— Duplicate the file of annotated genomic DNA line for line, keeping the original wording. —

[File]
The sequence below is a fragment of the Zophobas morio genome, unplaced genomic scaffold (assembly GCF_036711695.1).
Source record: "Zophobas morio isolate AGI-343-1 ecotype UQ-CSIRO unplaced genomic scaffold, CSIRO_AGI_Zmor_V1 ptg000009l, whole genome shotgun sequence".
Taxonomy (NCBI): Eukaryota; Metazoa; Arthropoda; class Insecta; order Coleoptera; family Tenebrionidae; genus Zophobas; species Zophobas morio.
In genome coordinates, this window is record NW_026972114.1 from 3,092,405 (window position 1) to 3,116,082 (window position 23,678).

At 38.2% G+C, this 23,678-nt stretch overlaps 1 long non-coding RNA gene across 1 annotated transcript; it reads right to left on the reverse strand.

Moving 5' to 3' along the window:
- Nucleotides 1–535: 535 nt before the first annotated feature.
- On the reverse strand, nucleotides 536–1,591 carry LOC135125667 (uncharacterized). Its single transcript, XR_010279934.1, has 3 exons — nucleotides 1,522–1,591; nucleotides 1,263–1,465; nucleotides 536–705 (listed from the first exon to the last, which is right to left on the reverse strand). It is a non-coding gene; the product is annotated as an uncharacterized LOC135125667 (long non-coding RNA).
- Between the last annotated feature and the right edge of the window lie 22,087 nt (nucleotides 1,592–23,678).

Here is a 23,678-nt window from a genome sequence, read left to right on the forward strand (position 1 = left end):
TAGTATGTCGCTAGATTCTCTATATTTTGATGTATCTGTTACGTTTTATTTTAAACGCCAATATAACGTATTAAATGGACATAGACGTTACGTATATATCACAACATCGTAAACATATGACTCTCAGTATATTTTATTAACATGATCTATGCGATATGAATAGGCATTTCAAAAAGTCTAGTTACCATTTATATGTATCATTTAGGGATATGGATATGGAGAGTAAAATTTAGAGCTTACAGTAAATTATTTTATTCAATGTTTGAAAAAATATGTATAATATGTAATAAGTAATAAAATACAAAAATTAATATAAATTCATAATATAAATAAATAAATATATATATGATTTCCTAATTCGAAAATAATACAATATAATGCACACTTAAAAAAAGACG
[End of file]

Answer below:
The sequence below is a fragment of the Zophobas morio genome, unplaced genomic scaffold (assembly GCF_036711695.1).
Source record: "Zophobas morio isolate AGI-343-1 ecotype UQ-CSIRO unplaced genomic scaffold, CSIRO_AGI_Zmor_V1 ptg000009l, whole genome shotgun sequence".
Taxonomy (NCBI): Eukaryota; Metazoa; Arthropoda; class Insecta; order Coleoptera; family Tenebrionidae; genus Zophobas; species Zophobas morio.
In genome coordinates, this window is record NW_026972114.1 from 3,092,405 (window position 1) to 3,116,082 (window position 23,678).

At 38.2% G+C, this 23,678-nt stretch overlaps 1 long non-coding RNA gene across 1 annotated transcript; it reads right to left on the reverse strand.

Moving 5' to 3' along the window:
- Nucleotides 1–535: 535 nt before the first annotated feature.
- On the reverse strand, nucleotides 536–1,591 carry LOC135125667 (uncharacterized). Its single transcript, XR_010279934.1, has 3 exons — nucleotides 1,522–1,591; nucleotides 1,263–1,465; nucleotides 536–705 (listed from the first exon to the last, which is right to left on the reverse strand). It is a non-coding gene; the product is annotated as an uncharacterized LOC135125667 (long non-coding RNA).
- Between the last annotated feature and the right edge of the window lie 22,087 nt (nucleotides 1,592–23,678).

Here is a 23,678-nt window from a genome sequence, read left to right on the forward strand (position 1 = left end):
TAGTATGTCGCTAGATTCTCTATATTTTGATGTATCTGTTACGTTTTATTTTAAACGCCAATATAACGTATTAAATGGACATAGACGTTACGTATATATCACAACATCGTAAACATATGACTCTCAGTATATTTTATTAACATGATCTATGCGATATGAATAGGCATTTCAAAAAGTCTAGTTACCATTTATATGTATCATTTAGGGATATGGATATGGAGAGTAAAATTTAGAGCTTACAGTAAATTATTTTATTCAATGTTTGAAAAAATATGTATAATATGTAATAAGTAATAAAATACAAAAATTAATATAAATTCATAATATAAATAAATAAATATATATATGATTTCCTAATTCGAAAATAATACAATATAATGCACACTTAAAAAAAGACG